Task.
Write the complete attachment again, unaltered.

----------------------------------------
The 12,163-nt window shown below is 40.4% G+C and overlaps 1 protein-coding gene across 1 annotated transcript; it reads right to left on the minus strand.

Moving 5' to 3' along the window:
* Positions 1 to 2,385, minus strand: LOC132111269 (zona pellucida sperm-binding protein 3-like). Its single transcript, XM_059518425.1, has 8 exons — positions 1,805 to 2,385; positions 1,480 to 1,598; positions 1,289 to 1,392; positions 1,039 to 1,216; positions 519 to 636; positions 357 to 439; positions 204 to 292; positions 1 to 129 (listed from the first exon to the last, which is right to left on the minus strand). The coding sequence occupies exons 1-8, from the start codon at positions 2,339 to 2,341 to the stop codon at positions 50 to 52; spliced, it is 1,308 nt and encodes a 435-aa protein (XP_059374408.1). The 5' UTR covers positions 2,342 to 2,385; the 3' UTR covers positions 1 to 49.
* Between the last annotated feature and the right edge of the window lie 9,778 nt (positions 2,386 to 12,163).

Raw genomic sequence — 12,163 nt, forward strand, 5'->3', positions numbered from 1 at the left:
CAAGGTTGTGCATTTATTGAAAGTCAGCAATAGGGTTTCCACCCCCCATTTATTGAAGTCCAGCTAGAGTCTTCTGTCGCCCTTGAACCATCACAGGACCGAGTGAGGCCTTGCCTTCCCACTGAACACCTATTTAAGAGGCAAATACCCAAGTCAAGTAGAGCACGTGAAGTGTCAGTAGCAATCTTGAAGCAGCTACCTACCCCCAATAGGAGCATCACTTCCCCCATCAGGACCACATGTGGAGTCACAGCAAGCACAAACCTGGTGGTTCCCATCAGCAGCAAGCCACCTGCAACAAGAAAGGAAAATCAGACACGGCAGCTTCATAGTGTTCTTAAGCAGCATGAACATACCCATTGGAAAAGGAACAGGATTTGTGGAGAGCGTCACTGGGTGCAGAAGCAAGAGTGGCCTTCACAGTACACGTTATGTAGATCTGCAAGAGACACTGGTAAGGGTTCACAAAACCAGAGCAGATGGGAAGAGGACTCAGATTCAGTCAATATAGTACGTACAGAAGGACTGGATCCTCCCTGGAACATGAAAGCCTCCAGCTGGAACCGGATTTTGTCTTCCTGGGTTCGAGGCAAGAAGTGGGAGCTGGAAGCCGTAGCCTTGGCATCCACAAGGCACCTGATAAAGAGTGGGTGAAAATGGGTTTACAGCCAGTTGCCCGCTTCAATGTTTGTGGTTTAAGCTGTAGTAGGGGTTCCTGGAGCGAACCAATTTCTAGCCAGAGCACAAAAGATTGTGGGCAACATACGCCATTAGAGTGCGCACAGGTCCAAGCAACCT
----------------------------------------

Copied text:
The 12,163-nt window shown below is 40.4% G+C and overlaps 1 protein-coding gene across 1 annotated transcript; it reads right to left on the minus strand.

Moving 5' to 3' along the window:
* Positions 1 to 2,385, minus strand: LOC132111269 (zona pellucida sperm-binding protein 3-like). Its single transcript, XM_059518425.1, has 8 exons — positions 1,805 to 2,385; positions 1,480 to 1,598; positions 1,289 to 1,392; positions 1,039 to 1,216; positions 519 to 636; positions 357 to 439; positions 204 to 292; positions 1 to 129 (listed from the first exon to the last, which is right to left on the minus strand). The coding sequence occupies exons 1-8, from the start codon at positions 2,339 to 2,341 to the stop codon at positions 50 to 52; spliced, it is 1,308 nt and encodes a 435-aa protein (XP_059374408.1). The 5' UTR covers positions 2,342 to 2,385; the 3' UTR covers positions 1 to 49.
* Between the last annotated feature and the right edge of the window lie 9,778 nt (positions 2,386 to 12,163).

Raw genomic sequence — 12,163 nt, forward strand, 5'->3', positions numbered from 1 at the left:
CAAGGTTGTGCATTTATTGAAAGTCAGCAATAGGGTTTCCACCCCCCATTTATTGAAGTCCAGCTAGAGTCTTCTGTCGCCCTTGAACCATCACAGGACCGAGTGAGGCCTTGCCTTCCCACTGAACACCTATTTAAGAGGCAAATACCCAAGTCAAGTAGAGCACGTGAAGTGTCAGTAGCAATCTTGAAGCAGCTACCTACCCCCAATAGGAGCATCACTTCCCCCATCAGGACCACATGTGGAGTCACAGCAAGCACAAACCTGGTGGTTCCCATCAGCAGCAAGCCACCTGCAACAAGAAAGGAAAATCAGACACGGCAGCTTCATAGTGTTCTTAAGCAGCATGAACATACCCATTGGAAAAGGAACAGGATTTGTGGAGAGCGTCACTGGGTGCAGAAGCAAGAGTGGCCTTCACAGTACACGTTATGTAGATCTGCAAGAGACACTGGTAAGGGTTCACAAAACCAGAGCAGATGGGAAGAGGACTCAGATTCAGTCAATATAGTACGTACAGAAGGACTGGATCCTCCCTGGAACATGAAAGCCTCCAGCTGGAACCGGATTTTGTCTTCCTGGGTTCGAGGCAAGAAGTGGGAGCTGGAAGCCGTAGCCTTGGCATCCACAAGGCACCTGATAAAGAGTGGGTGAAAATGGGTTTACAGCCAGTTGCCCGCTTCAATGTTTGTGGTTTAAGCTGTAGTAGGGGTTCCTGGAGCGAACCAATTTCTAGCCAGAGCACAAAAGATTGTGGGCAACATACGCCATTAGAGTGCGCACAGGTCCAAGCAACCT